Author(s): Stohrer M, Boucher Y, Stangassinger M, Jain RK
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Abstract Oncotic and hydrostatic pressure differences control the movement of fluid and large molecules across the microvascular wall of normal and tumor tissues. Recent studies have shown that the interstitial fluid pressure in tumors is elevated and is approximately equal to the microvascular pressure. Whereas oncotic pressure in blood plasma of various species is known, no data are available on the oncotic pressure in the interstitial space of tumors. We hypothesize that because of the leaky nature of tumor vessels, oncotic pressure in tumor interstitium should be close to that in plasma. To this end, we first developed a chronic wick method for the direct measurement of oncotic pressures in the interstitial fluid of tumors grown in mice. We found interstitial oncotic pressures in four human tumor xenografts to be higher than in s.c. tissue and comparable to that in plasma [rhabdomyosarcoma (RD), 24.2+/-4.7; squamous cell carcinoma (FaDu), 19.9+/-1.9; small cell lung carcinoma (54A), 21.1+/-2.8; colon adenocarcinoma (LIS174T), 16.7+/-3.0 mm Hg; s.c. tissue, 8.2+/-2.3; plasma, 20.0+/-1.6 mm Hg]. These results support our hypothesis that the oncotic pressure difference across the tumor microvascular wall is low. The high oncotic pressure in tumors is consistent with the elevated interstitial fluid pressure, and it contributes to the suboptimal delivery of large therapeutic agents to neoplastic cells.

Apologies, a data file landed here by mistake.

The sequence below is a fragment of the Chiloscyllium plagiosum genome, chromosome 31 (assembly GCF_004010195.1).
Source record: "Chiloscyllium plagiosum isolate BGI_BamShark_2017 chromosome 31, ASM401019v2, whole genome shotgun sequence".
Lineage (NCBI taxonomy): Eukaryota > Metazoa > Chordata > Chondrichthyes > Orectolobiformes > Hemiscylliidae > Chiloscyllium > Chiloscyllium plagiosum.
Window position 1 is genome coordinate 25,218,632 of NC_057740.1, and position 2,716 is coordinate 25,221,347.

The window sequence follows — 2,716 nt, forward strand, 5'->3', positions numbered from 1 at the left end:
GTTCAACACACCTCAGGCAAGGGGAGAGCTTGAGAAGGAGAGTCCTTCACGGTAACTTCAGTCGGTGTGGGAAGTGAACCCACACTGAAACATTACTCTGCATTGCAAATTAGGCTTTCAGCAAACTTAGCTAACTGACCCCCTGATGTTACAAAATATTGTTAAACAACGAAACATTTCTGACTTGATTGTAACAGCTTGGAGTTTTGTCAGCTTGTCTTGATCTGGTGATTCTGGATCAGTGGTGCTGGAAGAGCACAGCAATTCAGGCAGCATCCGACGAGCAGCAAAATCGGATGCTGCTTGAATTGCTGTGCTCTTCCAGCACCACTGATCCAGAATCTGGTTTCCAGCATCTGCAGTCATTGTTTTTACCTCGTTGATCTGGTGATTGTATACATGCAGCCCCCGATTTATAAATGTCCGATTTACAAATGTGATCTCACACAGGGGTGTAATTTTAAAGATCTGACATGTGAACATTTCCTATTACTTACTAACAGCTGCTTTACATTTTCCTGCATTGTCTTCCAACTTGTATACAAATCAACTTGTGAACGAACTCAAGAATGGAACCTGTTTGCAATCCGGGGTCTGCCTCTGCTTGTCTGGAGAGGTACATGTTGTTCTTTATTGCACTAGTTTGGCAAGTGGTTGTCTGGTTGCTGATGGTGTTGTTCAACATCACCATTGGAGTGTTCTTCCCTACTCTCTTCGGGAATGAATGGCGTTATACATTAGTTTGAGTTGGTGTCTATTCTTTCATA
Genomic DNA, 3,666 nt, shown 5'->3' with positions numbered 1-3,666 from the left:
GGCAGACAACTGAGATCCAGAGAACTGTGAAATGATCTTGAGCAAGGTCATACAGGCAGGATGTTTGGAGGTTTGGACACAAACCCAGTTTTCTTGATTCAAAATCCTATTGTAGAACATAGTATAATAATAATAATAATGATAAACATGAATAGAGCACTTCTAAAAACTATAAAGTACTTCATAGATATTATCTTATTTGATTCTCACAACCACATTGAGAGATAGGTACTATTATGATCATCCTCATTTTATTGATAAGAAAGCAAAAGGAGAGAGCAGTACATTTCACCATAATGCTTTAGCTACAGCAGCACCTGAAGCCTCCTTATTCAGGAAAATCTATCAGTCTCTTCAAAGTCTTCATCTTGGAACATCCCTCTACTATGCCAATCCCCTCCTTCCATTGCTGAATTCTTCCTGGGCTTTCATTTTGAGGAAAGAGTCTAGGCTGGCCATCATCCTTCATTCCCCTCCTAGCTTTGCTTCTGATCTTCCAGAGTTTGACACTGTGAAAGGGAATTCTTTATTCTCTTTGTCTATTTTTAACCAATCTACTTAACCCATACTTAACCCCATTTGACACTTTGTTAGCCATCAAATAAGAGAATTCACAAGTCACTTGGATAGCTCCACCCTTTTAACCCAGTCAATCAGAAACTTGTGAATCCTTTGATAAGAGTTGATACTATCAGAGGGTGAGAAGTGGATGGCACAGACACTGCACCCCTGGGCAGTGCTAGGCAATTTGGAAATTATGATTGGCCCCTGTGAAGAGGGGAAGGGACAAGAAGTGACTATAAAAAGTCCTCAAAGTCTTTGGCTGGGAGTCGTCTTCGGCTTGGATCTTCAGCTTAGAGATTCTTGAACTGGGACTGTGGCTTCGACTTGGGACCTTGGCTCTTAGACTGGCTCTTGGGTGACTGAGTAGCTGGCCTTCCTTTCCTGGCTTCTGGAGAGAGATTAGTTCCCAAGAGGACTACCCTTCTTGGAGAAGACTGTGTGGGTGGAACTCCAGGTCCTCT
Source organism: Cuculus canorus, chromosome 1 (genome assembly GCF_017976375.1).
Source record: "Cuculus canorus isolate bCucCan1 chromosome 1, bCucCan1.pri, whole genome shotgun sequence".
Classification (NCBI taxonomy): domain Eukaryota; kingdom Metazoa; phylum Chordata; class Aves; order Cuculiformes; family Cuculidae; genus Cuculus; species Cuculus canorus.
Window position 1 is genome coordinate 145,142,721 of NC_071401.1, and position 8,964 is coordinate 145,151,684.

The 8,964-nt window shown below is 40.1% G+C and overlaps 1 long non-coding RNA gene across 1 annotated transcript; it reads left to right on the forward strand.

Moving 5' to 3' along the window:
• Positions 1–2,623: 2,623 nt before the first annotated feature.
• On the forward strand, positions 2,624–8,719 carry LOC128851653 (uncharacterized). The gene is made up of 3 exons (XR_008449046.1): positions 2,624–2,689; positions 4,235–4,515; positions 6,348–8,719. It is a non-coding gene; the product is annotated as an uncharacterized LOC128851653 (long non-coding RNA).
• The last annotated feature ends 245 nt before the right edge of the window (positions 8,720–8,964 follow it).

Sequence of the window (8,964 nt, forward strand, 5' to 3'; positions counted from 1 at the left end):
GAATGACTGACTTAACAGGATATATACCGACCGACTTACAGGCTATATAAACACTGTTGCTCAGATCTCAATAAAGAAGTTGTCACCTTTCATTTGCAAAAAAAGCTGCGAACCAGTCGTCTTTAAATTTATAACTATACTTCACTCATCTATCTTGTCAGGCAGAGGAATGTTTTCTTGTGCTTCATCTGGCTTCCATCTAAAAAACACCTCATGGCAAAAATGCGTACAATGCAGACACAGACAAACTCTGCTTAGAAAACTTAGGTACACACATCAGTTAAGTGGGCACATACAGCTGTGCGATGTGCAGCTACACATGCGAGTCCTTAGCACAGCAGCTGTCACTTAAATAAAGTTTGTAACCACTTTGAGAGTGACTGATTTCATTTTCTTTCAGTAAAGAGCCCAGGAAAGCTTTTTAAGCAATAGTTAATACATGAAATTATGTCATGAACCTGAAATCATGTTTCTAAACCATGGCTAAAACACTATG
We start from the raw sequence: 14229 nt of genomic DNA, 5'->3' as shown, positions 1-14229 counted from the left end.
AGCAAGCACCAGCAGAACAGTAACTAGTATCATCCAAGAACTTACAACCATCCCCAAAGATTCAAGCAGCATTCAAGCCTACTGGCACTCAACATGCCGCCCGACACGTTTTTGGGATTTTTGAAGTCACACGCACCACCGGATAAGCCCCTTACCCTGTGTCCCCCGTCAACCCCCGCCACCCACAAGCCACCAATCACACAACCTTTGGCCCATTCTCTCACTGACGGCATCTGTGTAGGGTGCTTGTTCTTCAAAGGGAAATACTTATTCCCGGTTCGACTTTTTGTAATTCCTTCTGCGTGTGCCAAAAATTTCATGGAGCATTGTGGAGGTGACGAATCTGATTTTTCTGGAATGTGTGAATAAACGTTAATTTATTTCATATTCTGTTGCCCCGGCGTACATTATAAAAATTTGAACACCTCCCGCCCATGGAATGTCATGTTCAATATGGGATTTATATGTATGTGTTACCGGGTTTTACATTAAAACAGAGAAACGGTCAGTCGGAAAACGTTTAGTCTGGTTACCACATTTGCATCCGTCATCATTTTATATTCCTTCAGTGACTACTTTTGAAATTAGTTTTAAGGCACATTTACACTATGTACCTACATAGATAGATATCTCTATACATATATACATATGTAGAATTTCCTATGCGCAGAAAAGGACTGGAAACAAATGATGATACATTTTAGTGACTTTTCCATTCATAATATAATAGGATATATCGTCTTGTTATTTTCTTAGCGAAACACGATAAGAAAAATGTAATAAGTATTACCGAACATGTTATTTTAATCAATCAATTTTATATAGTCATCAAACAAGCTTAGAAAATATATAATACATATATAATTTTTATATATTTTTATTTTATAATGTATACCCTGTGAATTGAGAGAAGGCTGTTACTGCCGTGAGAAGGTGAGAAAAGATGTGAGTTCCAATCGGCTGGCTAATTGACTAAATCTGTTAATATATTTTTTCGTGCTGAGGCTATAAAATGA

This article was published in Cancer Res
and referenced in Translational Medicine